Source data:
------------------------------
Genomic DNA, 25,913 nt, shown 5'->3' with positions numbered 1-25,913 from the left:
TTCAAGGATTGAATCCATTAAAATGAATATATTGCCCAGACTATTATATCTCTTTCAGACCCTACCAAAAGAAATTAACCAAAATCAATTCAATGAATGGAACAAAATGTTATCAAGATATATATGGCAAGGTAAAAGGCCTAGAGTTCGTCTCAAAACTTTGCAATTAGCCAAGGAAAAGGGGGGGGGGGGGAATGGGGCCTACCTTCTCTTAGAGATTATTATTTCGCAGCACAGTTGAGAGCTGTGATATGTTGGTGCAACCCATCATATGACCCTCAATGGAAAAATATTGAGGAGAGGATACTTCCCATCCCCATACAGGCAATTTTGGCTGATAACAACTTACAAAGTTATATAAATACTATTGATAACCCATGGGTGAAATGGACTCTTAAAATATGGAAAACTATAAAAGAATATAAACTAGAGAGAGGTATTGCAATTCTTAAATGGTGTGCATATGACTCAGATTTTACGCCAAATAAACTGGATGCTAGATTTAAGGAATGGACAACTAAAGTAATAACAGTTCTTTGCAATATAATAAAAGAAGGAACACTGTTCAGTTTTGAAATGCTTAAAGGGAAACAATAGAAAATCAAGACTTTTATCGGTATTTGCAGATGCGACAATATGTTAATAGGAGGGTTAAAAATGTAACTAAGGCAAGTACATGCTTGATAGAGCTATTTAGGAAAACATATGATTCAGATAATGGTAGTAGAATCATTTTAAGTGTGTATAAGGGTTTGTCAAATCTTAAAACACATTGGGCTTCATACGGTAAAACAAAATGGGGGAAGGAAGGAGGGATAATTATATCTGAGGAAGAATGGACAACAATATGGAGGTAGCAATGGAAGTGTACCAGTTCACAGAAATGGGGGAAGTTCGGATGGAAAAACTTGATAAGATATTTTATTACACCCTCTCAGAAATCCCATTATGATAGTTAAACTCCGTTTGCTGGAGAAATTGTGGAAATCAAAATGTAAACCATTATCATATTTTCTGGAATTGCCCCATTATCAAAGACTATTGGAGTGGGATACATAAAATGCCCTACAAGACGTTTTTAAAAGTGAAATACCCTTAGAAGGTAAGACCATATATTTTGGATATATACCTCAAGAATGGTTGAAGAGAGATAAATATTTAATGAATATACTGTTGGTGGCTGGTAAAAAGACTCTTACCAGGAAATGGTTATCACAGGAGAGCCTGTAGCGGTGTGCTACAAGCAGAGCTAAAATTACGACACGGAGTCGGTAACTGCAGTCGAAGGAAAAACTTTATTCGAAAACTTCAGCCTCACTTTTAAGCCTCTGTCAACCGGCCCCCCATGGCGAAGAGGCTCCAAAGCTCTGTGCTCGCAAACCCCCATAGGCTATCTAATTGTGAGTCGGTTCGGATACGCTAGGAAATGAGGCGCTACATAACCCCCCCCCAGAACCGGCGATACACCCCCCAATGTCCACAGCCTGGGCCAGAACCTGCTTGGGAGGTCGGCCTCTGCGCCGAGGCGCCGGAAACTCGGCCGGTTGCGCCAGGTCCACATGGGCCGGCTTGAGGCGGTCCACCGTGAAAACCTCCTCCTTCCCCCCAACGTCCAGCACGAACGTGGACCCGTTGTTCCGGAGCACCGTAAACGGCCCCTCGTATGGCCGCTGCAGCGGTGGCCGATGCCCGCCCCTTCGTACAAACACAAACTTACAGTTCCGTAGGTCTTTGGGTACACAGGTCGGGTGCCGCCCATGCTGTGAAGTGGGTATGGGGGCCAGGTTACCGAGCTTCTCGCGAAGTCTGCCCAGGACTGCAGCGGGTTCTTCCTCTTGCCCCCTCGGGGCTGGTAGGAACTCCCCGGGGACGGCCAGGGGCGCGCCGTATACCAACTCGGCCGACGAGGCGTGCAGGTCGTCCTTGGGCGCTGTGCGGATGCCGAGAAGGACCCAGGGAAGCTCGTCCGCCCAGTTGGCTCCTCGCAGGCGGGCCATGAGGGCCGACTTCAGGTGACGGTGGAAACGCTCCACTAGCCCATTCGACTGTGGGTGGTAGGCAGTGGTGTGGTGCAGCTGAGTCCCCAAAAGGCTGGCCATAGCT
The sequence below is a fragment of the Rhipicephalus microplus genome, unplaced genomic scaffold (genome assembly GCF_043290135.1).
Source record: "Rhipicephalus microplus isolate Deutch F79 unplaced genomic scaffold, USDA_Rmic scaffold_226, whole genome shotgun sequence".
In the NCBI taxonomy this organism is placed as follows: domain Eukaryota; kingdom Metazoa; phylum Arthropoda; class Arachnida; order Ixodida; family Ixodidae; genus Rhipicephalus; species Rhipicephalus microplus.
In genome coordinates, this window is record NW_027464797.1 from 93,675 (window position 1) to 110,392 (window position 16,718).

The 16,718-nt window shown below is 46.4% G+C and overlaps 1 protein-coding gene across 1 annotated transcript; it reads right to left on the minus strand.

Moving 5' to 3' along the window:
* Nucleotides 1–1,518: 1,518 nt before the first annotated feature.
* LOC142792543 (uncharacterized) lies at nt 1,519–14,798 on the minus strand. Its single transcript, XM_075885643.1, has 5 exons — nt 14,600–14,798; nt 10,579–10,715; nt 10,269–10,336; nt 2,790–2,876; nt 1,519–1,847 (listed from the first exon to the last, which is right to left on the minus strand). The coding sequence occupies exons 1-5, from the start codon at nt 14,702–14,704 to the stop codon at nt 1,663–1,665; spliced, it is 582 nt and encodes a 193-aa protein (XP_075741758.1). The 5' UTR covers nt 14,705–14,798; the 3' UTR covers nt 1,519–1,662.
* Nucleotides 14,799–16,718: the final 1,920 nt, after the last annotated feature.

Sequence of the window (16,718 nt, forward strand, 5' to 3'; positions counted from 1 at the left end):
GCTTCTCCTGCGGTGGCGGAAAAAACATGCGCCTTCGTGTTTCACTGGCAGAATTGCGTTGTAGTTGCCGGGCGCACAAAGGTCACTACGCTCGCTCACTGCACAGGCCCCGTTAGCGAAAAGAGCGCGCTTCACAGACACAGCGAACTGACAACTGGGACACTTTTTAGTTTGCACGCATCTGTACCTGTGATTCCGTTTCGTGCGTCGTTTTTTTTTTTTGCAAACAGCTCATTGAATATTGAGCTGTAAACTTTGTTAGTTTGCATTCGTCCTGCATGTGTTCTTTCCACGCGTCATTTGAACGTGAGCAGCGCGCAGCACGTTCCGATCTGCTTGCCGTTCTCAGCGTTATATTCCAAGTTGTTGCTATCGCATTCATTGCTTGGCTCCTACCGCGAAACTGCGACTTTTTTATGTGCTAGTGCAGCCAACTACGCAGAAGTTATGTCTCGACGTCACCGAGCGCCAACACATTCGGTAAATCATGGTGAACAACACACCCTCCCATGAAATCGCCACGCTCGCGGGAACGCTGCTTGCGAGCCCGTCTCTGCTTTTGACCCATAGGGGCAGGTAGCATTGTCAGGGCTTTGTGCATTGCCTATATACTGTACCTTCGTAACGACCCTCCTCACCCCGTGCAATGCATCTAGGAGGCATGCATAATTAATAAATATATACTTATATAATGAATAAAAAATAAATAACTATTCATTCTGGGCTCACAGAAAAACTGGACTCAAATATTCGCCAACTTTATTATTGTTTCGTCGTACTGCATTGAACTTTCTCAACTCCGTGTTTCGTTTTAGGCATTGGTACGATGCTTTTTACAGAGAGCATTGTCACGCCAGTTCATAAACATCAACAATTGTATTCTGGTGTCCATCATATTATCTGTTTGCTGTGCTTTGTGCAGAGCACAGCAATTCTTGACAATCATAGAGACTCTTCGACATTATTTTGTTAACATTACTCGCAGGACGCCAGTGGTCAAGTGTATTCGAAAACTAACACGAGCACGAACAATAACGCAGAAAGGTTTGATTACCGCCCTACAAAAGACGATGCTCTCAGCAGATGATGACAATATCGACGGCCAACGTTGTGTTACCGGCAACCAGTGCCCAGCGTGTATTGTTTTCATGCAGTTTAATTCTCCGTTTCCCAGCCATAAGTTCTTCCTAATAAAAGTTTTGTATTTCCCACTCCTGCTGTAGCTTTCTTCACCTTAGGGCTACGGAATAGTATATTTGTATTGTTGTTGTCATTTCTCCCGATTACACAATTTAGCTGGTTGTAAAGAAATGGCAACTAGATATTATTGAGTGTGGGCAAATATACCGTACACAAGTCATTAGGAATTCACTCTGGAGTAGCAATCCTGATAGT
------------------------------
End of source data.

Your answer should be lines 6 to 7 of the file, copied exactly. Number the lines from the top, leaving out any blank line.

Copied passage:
In genome coordinates, this window is record NW_027464797.1 from 93,675 (window position 1) to 110,392 (window position 16,718).

The 16,718-nt window shown below is 46.4% G+C and overlaps 1 protein-coding gene across 1 annotated transcript; it reads right to left on the minus strand.